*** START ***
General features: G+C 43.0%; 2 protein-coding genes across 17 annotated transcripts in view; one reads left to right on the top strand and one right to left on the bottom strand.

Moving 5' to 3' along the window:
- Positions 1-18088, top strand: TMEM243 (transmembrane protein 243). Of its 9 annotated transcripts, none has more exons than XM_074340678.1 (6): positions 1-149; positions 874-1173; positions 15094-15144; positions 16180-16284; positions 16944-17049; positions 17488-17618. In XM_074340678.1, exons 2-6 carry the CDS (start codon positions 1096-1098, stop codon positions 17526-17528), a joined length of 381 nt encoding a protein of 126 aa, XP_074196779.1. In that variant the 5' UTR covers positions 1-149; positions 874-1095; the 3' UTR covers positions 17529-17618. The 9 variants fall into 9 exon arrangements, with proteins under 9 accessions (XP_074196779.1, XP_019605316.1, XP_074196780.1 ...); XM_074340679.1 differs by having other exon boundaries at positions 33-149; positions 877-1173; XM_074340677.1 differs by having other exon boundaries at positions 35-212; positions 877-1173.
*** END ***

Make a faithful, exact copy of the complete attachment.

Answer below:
General features: G+C 43.0%; 2 protein-coding genes across 17 annotated transcripts in view; one reads left to right on the top strand and one right to left on the bottom strand.

Moving 5' to 3' along the window:
- Positions 1-18088, top strand: TMEM243 (transmembrane protein 243). Of its 9 annotated transcripts, none has more exons than XM_074340678.1 (6): positions 1-149; positions 874-1173; positions 15094-15144; positions 16180-16284; positions 16944-17049; positions 17488-17618. In XM_074340678.1, exons 2-6 carry the CDS (start codon positions 1096-1098, stop codon positions 17526-17528), a joined length of 381 nt encoding a protein of 126 aa, XP_074196779.1. In that variant the 5' UTR covers positions 1-149; positions 874-1095; the 3' UTR covers positions 17529-17618. The 9 variants fall into 9 exon arrangements, with proteins under 9 accessions (XP_074196779.1, XP_019605316.1, XP_074196780.1 ...); XM_074340679.1 differs by having other exon boundaries at positions 33-149; positions 877-1173; XM_074340677.1 differs by having other exon boundaries at positions 35-212; positions 877-1173.